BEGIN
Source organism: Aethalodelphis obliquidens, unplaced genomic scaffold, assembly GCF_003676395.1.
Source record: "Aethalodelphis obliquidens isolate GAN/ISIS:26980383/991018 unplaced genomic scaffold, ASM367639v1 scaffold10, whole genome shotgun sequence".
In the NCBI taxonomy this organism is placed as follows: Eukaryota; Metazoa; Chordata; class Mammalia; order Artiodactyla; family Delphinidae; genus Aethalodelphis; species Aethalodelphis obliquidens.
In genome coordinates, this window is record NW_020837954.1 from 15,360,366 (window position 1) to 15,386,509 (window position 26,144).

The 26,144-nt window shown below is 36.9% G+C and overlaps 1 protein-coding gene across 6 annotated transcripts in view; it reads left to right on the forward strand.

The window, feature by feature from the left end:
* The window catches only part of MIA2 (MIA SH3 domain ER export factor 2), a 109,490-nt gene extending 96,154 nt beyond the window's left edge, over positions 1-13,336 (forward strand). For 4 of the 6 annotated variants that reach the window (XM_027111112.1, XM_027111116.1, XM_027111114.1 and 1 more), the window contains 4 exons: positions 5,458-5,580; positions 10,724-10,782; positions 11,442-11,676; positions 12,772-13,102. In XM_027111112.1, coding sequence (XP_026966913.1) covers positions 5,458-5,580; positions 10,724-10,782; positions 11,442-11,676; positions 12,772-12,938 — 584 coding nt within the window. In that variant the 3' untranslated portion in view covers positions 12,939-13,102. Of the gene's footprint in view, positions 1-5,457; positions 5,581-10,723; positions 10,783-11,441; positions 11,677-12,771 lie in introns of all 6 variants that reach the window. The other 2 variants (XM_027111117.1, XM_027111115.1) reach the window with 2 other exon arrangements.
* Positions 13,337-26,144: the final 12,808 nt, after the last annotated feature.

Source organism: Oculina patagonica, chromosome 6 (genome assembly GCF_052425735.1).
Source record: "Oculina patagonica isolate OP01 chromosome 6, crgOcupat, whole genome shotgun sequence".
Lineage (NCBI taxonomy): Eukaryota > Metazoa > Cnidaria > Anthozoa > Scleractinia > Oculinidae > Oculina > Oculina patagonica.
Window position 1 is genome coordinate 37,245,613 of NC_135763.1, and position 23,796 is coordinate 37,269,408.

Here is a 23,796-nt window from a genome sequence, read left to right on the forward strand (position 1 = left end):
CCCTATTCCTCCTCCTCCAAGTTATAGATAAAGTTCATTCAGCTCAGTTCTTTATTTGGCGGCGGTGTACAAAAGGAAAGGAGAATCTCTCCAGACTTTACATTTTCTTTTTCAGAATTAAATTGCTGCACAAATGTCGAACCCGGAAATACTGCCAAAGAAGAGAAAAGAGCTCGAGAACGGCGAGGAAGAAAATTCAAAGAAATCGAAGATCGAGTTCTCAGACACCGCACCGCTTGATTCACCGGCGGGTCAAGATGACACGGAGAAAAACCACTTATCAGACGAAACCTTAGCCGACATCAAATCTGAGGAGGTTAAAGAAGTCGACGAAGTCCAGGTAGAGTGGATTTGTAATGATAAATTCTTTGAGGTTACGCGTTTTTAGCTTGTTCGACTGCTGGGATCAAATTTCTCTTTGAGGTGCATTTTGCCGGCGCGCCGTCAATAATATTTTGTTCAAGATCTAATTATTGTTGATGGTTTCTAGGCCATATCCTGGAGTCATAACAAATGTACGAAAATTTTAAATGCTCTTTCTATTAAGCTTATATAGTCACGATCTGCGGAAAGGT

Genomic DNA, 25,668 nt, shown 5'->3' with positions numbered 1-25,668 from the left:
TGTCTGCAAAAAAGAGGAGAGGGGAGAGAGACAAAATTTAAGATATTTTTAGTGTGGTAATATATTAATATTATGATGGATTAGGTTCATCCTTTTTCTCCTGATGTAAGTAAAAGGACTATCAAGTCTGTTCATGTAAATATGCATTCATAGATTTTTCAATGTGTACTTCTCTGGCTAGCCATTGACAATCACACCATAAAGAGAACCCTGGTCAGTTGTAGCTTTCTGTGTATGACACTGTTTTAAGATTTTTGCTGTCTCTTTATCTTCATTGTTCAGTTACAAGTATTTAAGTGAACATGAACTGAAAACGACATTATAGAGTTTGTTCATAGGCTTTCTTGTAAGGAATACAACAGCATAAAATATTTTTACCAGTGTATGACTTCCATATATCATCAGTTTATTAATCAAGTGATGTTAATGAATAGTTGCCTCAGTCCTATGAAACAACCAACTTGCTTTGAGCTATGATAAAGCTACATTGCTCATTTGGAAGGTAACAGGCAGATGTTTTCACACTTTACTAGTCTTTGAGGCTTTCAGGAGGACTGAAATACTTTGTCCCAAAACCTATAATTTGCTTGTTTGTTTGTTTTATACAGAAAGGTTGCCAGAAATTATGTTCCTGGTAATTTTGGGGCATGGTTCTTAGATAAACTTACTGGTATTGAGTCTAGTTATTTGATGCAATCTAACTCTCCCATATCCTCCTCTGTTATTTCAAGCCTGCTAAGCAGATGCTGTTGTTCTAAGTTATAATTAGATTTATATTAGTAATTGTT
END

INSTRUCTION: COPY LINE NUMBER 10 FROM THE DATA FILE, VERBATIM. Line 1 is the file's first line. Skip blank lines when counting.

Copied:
Source record: "Oculina patagonica isolate OP01 chromosome 6, crgOcupat, whole genome shotgun sequence".